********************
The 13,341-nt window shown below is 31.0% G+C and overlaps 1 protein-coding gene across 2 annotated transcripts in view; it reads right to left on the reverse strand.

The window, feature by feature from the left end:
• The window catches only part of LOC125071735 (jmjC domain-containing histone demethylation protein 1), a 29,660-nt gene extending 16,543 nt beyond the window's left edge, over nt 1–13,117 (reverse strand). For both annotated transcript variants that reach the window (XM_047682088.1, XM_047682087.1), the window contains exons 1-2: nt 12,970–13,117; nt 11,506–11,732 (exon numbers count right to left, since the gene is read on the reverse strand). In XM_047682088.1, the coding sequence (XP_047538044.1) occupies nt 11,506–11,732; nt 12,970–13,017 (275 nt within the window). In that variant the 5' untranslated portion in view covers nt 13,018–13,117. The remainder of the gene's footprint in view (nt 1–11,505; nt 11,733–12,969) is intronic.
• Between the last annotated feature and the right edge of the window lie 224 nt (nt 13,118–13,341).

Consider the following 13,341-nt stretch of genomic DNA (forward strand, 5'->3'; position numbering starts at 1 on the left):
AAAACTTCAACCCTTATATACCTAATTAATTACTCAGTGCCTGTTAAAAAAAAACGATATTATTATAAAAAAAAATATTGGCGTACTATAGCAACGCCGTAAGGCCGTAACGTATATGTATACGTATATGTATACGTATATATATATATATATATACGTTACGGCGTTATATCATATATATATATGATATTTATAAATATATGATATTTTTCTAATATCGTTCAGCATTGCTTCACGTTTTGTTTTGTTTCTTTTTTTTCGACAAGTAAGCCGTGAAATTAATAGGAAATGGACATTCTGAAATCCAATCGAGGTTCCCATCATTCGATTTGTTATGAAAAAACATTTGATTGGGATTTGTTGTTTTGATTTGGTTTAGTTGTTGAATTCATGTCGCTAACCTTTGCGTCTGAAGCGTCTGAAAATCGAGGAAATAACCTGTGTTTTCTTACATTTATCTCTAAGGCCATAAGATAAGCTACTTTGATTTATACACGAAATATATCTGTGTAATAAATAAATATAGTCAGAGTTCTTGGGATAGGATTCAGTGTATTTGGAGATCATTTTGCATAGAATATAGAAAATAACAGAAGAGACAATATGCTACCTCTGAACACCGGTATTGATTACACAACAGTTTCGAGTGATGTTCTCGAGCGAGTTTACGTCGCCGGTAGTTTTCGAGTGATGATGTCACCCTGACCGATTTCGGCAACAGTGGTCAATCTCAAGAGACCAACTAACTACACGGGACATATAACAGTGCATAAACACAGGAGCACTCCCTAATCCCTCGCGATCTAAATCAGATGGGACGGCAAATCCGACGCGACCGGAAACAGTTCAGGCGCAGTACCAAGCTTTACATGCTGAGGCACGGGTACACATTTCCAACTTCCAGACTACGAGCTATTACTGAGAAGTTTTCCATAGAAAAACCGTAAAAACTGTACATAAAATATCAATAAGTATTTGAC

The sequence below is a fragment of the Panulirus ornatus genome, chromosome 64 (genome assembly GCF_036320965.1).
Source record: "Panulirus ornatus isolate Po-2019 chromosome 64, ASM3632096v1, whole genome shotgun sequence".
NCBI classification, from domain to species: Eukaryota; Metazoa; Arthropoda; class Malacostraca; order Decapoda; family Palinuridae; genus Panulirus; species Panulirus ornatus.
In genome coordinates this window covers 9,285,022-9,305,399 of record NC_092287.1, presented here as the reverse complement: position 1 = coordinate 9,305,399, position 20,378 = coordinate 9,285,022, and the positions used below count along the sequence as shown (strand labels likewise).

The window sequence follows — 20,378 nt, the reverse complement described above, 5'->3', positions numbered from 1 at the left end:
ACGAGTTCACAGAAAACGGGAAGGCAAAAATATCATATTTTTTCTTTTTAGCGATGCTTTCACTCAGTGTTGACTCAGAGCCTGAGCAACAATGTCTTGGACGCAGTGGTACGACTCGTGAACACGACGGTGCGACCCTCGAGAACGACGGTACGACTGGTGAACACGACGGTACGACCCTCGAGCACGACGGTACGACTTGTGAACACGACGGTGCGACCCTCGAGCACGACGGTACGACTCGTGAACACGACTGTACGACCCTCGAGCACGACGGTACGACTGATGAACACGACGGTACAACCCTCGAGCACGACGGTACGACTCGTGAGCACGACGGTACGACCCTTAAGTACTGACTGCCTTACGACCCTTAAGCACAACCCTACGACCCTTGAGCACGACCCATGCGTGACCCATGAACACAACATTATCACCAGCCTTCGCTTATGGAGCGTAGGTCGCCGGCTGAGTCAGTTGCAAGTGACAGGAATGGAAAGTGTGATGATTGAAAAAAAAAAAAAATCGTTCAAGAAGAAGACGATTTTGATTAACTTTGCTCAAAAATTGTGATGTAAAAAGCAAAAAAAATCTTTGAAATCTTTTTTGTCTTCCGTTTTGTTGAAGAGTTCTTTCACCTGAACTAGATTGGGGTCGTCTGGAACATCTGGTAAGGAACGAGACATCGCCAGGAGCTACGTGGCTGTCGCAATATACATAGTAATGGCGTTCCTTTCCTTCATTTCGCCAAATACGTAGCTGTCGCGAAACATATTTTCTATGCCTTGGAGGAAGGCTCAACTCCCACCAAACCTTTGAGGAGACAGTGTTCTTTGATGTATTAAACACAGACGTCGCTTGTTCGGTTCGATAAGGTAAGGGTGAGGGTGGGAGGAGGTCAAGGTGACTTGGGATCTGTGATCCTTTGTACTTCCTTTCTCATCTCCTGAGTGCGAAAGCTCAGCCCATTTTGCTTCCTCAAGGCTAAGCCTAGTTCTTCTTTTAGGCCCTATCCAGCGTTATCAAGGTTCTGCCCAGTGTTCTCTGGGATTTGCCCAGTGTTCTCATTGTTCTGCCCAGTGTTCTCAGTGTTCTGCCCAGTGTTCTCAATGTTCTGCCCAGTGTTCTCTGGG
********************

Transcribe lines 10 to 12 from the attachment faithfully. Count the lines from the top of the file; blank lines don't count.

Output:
In genome coordinates this window covers 9,285,022-9,305,399 of record NC_092287.1, presented here as the reverse complement: position 1 = coordinate 9,305,399, position 20,378 = coordinate 9,285,022, and the positions used below count along the sequence as shown (strand labels likewise).

The window sequence follows — 20,378 nt, the reverse complement described above, 5'->3', positions numbered from 1 at the left end:
ACGAGTTCACAGAAAACGGGAAGGCAAAAATATCATATTTTTTCTTTTTAGCGATGCTTTCACTCAGTGTTGACTCAGAGCCTGAGCAACAATGTCTTGGACGCAGTGGTACGACTCGTGAACACGACGGTGCGACCCTCGAGAACGACGGTACGACTGGTGAACACGACGGTACGACCCTCGAGCACGACGGTACGACTTGTGAACACGACGGTGCGACCCTCGAGCACGACGGTACGACTCGTGAACACGACTGTACGACCCTCGAGCACGACGGTACGACTGATGAACACGACGGTACAACCCTCGAGCACGACGGTACGACTCGTGAGCACGACGGTACGACCCTTAAGTACTGACTGCCTTACGACCCTTAAGCACAACCCTACGACCCTTGAGCACGACCCATGCGTGACCCATGAACACAACATTATCACCAGCCTTCGCTTATGGAGCGTAGGTCGCCGGCTGAGTCAGTTGCAAGTGACAGGAATGGAAAGTGTGATGATTGAAAAAAAAAAAAAATCGTTCAAGAAGAAGACGATTTTGATTAACTTTGCTCAAAAATTGTGATGTAAAAAGCAAAAAAAATCTTTGAAATCTTTTTTGTCTTCCGTTTTGTTGAAGAGTTCTTTCACCTGAACTAGATTGGGGTCGTCTGGAACATCTGGTAAGGAACGAGACATCGCCAGGAGCTACGTGGCTGTCGCAATATACATAGTAATGGCGTTCCTTTCCTTCATTTCGCCAAATACGTAGCTGTCGCGAAACATATTTTCTATGCCTTGGAGGAAGGCTCAACTCCCACCAAACCTTTGAGGAGACAGTGTTCTTTGATGTATTAAACACAGACGTCGCTTGTTCGGTTCGATAAGGTAAGGGTGAGGGTGGGAGGAGGTCAAGGTGACTTGGGATCTGTGATCCTTTGTACTTCCTTTCTCATCTCCTGAGTGCGAAAGCTCAGCCCATTTTGCTTCCTCAAGGCTAAGCCTAGTTCTTCTTTTAGGCCCTATCCAGCGTTATCAAGGTTCTGCCCAGTGTTCTCTGGGATTTGCCCAGTGTTCTCATTGTTCTGCCCAGTGTTCTCAGTGTTCTGCCCAGTGTTCTCAATGTTCTGCCCAGTGTTCTCTGGG